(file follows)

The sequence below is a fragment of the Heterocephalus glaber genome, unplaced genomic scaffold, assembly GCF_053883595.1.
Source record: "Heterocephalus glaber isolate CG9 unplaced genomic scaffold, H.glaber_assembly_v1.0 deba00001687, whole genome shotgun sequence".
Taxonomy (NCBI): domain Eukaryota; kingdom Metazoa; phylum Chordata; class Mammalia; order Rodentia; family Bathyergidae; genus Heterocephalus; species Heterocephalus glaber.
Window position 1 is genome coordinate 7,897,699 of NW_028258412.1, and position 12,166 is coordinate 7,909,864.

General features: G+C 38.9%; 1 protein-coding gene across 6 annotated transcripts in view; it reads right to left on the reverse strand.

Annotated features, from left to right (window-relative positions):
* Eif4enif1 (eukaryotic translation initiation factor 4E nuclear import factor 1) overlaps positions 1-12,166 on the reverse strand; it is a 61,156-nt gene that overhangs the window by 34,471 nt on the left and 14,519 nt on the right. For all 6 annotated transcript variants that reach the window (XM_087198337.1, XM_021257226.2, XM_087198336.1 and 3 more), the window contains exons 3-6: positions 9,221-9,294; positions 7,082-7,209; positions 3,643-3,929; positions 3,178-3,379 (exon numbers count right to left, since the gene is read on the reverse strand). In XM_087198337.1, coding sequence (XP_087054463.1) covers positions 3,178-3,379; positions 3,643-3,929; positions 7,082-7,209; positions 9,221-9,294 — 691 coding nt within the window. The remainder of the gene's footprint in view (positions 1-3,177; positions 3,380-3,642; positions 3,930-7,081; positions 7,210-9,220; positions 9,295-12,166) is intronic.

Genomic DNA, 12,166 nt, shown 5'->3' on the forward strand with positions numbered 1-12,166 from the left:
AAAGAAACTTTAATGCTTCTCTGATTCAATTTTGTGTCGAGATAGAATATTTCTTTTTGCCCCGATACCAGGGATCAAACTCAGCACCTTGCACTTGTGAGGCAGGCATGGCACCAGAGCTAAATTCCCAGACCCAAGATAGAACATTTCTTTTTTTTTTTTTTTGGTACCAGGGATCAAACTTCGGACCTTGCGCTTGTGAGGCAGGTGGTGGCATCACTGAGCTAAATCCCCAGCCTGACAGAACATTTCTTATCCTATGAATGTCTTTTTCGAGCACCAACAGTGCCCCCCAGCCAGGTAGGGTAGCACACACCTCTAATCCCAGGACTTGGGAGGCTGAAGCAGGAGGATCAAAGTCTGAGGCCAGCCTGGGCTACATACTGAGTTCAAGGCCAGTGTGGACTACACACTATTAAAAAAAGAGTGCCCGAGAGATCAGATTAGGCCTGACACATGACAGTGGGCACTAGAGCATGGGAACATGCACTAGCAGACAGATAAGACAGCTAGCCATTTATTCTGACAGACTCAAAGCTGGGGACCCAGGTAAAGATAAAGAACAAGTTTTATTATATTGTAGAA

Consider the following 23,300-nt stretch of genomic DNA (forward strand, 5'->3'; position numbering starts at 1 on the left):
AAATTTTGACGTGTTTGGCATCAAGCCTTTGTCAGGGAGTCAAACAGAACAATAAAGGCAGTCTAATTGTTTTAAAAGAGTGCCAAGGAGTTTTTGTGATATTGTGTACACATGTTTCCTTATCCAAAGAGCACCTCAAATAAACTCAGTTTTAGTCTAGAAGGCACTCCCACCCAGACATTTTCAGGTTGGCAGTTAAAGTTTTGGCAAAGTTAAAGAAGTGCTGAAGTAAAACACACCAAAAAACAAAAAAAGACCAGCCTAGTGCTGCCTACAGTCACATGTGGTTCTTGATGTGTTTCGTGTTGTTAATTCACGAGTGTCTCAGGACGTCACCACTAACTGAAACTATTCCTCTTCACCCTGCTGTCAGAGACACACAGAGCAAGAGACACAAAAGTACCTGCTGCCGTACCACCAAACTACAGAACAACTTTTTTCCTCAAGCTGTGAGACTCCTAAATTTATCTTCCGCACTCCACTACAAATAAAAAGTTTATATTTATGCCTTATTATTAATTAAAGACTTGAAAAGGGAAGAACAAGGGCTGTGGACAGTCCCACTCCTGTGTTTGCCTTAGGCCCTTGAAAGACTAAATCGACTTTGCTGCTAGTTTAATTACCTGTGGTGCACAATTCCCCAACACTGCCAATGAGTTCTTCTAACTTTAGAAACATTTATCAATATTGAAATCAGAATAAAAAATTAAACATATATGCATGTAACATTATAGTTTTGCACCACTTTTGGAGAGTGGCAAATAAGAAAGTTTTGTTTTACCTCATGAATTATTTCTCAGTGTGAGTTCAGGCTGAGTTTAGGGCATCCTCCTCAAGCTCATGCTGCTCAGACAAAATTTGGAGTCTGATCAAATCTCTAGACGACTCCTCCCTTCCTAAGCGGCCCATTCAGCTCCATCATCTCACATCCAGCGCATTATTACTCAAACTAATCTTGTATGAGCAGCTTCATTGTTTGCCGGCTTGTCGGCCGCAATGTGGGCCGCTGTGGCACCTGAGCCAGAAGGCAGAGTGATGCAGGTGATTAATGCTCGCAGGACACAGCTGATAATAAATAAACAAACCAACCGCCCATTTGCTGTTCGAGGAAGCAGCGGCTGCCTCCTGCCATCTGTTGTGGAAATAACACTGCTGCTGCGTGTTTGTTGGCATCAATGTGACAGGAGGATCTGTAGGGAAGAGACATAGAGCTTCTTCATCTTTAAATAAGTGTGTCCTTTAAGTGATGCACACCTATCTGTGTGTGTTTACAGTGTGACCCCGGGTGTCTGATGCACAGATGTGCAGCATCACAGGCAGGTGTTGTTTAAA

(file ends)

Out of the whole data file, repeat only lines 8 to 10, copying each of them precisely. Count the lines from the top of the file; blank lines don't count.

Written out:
Genomic DNA, 12,166 nt, shown 5'->3' on the forward strand with positions numbered 1-12,166 from the left:
AAAGAAACTTTAATGCTTCTCTGATTCAATTTTGTGTCGAGATAGAATATTTCTTTTTGCCCCGATACCAGGGATCAAACTCAGCACCTTGCACTTGTGAGGCAGGCATGGCACCAGAGCTAAATTCCCAGACCCAAGATAGAACATTTCTTTTTTTTTTTTTTTGGTACCAGGGATCAAACTTCGGACCTTGCGCTTGTGAGGCAGGTGGTGGCATCACTGAGCTAAATCCCCAGCCTGACAGAACATTTCTTATCCTATGAATGTCTTTTTCGAGCACCAACAGTGCCCCCCAGCCAGGTAGGGTAGCACACACCTCTAATCCCAGGACTTGGGAGGCTGAAGCAGGAGGATCAAAGTCTGAGGCCAGCCTGGGCTACATACTGAGTTCAAGGCCAGTGTGGACTACACACTATTAAAAAAAGAGTGCCCGAGAGATCAGATTAGGCCTGACACATGACAGTGGGCACTAGAGCATGGGAACATGCACTAGCAGACAGATAAGACAGCTAGCCATTTATTCTGACAGACTCAAAGCTGGGGACCCAGGTAAAGATAAAGAACAAGTTTTATTATATTGTAGAA

Consider the following 23,300-nt stretch of genomic DNA (forward strand, 5'->3'; position numbering starts at 1 on the left):